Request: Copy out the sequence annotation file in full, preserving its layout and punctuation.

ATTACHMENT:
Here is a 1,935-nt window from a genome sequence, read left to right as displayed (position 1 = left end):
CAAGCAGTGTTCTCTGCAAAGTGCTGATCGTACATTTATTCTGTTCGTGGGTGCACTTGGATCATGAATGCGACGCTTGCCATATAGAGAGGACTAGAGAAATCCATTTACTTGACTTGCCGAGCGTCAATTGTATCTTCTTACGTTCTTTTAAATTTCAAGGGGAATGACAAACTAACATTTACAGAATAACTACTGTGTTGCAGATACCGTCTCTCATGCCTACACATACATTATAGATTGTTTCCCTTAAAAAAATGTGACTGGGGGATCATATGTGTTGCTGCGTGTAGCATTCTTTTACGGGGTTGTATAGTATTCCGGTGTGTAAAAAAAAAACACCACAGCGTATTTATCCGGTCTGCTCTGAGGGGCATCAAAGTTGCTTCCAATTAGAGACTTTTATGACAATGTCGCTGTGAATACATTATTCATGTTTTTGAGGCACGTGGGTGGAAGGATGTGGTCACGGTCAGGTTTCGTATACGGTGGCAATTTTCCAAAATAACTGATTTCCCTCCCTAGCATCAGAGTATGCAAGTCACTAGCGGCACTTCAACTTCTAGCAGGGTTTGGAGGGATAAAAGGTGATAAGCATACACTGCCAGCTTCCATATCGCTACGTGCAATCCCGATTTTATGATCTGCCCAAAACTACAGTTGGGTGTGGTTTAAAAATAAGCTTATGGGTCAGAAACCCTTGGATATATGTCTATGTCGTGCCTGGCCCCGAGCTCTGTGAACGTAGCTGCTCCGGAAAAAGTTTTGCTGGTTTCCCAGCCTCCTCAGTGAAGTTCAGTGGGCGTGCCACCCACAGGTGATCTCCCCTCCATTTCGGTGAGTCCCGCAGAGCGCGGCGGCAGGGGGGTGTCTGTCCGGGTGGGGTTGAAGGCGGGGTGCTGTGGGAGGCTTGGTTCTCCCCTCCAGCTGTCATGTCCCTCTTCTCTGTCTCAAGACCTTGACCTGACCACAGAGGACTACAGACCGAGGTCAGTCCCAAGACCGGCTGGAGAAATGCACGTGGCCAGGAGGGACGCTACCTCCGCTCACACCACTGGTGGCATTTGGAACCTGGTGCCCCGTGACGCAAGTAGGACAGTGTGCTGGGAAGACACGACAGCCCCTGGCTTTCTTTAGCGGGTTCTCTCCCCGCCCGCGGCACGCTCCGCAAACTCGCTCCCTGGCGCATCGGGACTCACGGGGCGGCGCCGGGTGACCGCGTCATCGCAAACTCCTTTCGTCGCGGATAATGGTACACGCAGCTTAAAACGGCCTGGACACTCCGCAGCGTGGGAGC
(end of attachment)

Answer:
Here is a 1,935-nt window from a genome sequence, read left to right as displayed (position 1 = left end):
CAAGCAGTGTTCTCTGCAAAGTGCTGATCGTACATTTATTCTGTTCGTGGGTGCACTTGGATCATGAATGCGACGCTTGCCATATAGAGAGGACTAGAGAAATCCATTTACTTGACTTGCCGAGCGTCAATTGTATCTTCTTACGTTCTTTTAAATTTCAAGGGGAATGACAAACTAACATTTACAGAATAACTACTGTGTTGCAGATACCGTCTCTCATGCCTACACATACATTATAGATTGTTTCCCTTAAAAAAATGTGACTGGGGGATCATATGTGTTGCTGCGTGTAGCATTCTTTTACGGGGTTGTATAGTATTCCGGTGTGTAAAAAAAAAACACCACAGCGTATTTATCCGGTCTGCTCTGAGGGGCATCAAAGTTGCTTCCAATTAGAGACTTTTATGACAATGTCGCTGTGAATACATTATTCATGTTTTTGAGGCACGTGGGTGGAAGGATGTGGTCACGGTCAGGTTTCGTATACGGTGGCAATTTTCCAAAATAACTGATTTCCCTCCCTAGCATCAGAGTATGCAAGTCACTAGCGGCACTTCAACTTCTAGCAGGGTTTGGAGGGATAAAAGGTGATAAGCATACACTGCCAGCTTCCATATCGCTACGTGCAATCCCGATTTTATGATCTGCCCAAAACTACAGTTGGGTGTGGTTTAAAAATAAGCTTATGGGTCAGAAACCCTTGGATATATGTCTATGTCGTGCCTGGCCCCGAGCTCTGTGAACGTAGCTGCTCCGGAAAAAGTTTTGCTGGTTTCCCAGCCTCCTCAGTGAAGTTCAGTGGGCGTGCCACCCACAGGTGATCTCCCCTCCATTTCGGTGAGTCCCGCAGAGCGCGGCGGCAGGGGGGTGTCTGTCCGGGTGGGGTTGAAGGCGGGGTGCTGTGGGAGGCTTGGTTCTCCCCTCCAGCTGTCATGTCCCTCTTCTCTGTCTCAAGACCTTGACCTGACCACAGAGGACTACAGACCGAGGTCAGTCCCAAGACCGGCTGGAGAAATGCACGTGGCCAGGAGGGACGCTACCTCCGCTCACACCACTGGTGGCATTTGGAACCTGGTGCCCCGTGACGCAAGTAGGACAGTGTGCTGGGAAGACACGACAGCCCCTGGCTTTCTTTAGCGGGTTCTCTCCCCGCCCGCGGCACGCTCCGCAAACTCGCTCCCTGGCGCATCGGGACTCACGGGGCGGCGCCGGGTGACCGCGTCATCGCAAACTCCTTTCGTCGCGGATAATGGTACACGCAGCTTAAAACGGCCTGGACACTCCGCAGCGTGGGAGC